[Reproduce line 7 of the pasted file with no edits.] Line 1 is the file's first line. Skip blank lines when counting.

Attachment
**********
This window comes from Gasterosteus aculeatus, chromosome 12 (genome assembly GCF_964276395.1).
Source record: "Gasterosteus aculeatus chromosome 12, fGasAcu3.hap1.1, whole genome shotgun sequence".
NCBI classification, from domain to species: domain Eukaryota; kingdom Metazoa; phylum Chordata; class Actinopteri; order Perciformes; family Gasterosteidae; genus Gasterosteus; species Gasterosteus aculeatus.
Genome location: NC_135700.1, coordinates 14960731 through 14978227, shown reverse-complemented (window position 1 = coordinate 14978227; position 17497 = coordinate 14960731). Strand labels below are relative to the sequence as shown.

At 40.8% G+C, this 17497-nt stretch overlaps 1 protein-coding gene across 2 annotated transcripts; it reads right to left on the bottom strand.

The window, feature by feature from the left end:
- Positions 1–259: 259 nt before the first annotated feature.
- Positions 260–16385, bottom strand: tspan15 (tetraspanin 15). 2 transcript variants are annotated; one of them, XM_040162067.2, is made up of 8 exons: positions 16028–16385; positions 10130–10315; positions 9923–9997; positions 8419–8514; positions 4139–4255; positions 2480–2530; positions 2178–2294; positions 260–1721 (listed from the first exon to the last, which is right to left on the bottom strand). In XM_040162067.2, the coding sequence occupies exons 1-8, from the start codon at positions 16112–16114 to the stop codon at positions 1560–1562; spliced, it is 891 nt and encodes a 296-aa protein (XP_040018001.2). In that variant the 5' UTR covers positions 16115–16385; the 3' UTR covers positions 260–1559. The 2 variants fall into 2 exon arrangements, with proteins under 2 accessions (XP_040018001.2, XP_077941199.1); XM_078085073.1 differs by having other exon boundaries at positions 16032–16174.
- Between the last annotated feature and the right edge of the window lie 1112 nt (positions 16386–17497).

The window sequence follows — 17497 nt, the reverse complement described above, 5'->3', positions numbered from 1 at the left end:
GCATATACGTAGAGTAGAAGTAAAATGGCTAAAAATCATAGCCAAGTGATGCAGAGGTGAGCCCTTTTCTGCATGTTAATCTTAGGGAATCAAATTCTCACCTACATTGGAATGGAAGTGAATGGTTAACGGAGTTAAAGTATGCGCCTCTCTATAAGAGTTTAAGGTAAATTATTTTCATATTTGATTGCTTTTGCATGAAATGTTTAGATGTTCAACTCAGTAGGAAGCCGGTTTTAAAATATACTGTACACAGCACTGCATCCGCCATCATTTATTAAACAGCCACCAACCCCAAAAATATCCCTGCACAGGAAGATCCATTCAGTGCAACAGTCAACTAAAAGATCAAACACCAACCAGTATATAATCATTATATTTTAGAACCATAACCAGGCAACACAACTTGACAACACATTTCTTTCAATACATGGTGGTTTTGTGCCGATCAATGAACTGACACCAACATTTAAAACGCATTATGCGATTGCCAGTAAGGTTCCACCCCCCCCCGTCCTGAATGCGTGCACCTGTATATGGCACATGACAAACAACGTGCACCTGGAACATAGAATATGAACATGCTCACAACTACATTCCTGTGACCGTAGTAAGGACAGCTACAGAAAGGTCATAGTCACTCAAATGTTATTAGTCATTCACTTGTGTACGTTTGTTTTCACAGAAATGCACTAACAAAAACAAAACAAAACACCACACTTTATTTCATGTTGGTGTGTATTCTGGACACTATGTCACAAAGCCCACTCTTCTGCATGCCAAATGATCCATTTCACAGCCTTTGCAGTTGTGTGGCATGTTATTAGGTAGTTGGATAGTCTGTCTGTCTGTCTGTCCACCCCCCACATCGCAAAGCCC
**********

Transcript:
- Positions 1–259: 259 nt before the first annotated feature.